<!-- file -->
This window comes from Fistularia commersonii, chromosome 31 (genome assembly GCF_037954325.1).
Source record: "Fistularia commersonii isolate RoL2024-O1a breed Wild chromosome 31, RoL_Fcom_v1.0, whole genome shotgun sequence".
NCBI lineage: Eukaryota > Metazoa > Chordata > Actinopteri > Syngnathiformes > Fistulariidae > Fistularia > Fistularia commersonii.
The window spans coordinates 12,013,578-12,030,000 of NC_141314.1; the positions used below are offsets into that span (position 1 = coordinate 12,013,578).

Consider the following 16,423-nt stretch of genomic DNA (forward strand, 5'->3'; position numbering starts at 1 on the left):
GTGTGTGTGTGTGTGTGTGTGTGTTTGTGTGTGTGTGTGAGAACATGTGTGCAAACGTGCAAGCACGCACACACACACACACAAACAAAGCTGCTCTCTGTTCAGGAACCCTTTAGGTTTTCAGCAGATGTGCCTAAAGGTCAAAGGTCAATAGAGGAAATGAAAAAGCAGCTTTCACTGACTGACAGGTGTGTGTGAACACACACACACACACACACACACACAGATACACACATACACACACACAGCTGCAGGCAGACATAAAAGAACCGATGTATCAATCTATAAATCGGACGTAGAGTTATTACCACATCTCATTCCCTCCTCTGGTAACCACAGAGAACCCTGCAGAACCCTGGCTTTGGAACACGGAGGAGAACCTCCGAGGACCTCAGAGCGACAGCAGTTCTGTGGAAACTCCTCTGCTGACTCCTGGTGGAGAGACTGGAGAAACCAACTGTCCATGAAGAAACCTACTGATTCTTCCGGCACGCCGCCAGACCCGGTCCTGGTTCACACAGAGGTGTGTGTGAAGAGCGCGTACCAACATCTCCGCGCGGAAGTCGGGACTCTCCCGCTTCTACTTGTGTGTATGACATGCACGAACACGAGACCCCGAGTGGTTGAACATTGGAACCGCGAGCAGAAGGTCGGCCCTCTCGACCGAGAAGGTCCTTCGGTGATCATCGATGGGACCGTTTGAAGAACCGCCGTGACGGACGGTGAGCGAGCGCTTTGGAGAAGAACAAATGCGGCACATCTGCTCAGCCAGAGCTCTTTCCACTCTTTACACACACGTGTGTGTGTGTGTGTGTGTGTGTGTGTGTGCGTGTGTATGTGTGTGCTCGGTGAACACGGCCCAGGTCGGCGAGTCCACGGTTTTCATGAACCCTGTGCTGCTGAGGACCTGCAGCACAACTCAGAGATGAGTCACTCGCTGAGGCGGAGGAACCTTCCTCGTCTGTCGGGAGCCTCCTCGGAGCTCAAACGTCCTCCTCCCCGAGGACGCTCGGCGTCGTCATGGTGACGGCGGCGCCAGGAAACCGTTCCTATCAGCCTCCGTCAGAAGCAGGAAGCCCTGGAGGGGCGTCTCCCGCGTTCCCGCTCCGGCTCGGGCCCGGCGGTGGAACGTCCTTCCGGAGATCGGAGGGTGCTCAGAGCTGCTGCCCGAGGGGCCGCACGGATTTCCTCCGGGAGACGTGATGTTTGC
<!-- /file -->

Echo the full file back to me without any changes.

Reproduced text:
This window comes from Fistularia commersonii, chromosome 31 (genome assembly GCF_037954325.1).
Source record: "Fistularia commersonii isolate RoL2024-O1a breed Wild chromosome 31, RoL_Fcom_v1.0, whole genome shotgun sequence".
NCBI lineage: Eukaryota > Metazoa > Chordata > Actinopteri > Syngnathiformes > Fistulariidae > Fistularia > Fistularia commersonii.
The window spans coordinates 12,013,578-12,030,000 of NC_141314.1; the positions used below are offsets into that span (position 1 = coordinate 12,013,578).

Consider the following 16,423-nt stretch of genomic DNA (forward strand, 5'->3'; position numbering starts at 1 on the left):
GTGTGTGTGTGTGTGTGTGTGTGTTTGTGTGTGTGTGTGAGAACATGTGTGCAAACGTGCAAGCACGCACACACACACACACAAACAAAGCTGCTCTCTGTTCAGGAACCCTTTAGGTTTTCAGCAGATGTGCCTAAAGGTCAAAGGTCAATAGAGGAAATGAAAAAGCAGCTTTCACTGACTGACAGGTGTGTGTGAACACACACACACACACACACACACACAGATACACACATACACACACACAGCTGCAGGCAGACATAAAAGAACCGATGTATCAATCTATAAATCGGACGTAGAGTTATTACCACATCTCATTCCCTCCTCTGGTAACCACAGAGAACCCTGCAGAACCCTGGCTTTGGAACACGGAGGAGAACCTCCGAGGACCTCAGAGCGACAGCAGTTCTGTGGAAACTCCTCTGCTGACTCCTGGTGGAGAGACTGGAGAAACCAACTGTCCATGAAGAAACCTACTGATTCTTCCGGCACGCCGCCAGACCCGGTCCTGGTTCACACAGAGGTGTGTGTGAAGAGCGCGTACCAACATCTCCGCGCGGAAGTCGGGACTCTCCCGCTTCTACTTGTGTGTATGACATGCACGAACACGAGACCCCGAGTGGTTGAACATTGGAACCGCGAGCAGAAGGTCGGCCCTCTCGACCGAGAAGGTCCTTCGGTGATCATCGATGGGACCGTTTGAAGAACCGCCGTGACGGACGGTGAGCGAGCGCTTTGGAGAAGAACAAATGCGGCACATCTGCTCAGCCAGAGCTCTTTCCACTCTTTACACACACGTGTGTGTGTGTGTGTGTGTGTGTGTGTGTGCGTGTGTATGTGTGTGCTCGGTGAACACGGCCCAGGTCGGCGAGTCCACGGTTTTCATGAACCCTGTGCTGCTGAGGACCTGCAGCACAACTCAGAGATGAGTCACTCGCTGAGGCGGAGGAACCTTCCTCGTCTGTCGGGAGCCTCCTCGGAGCTCAAACGTCCTCCTCCCCGAGGACGCTCGGCGTCGTCATGGTGACGGCGGCGCCAGGAAACCGTTCCTATCAGCCTCCGTCAGAAGCAGGAAGCCCTGGAGGGGCGTCTCCCGCGTTCCCGCTCCGGCTCGGGCCCGGCGGTGGAACGTCCTTCCGGAGATCGGAGGGTGCTCAGAGCTGCTGCCCGAGGGGCCGCACGGATTTCCTCCGGGAGACGTGATGTTTGC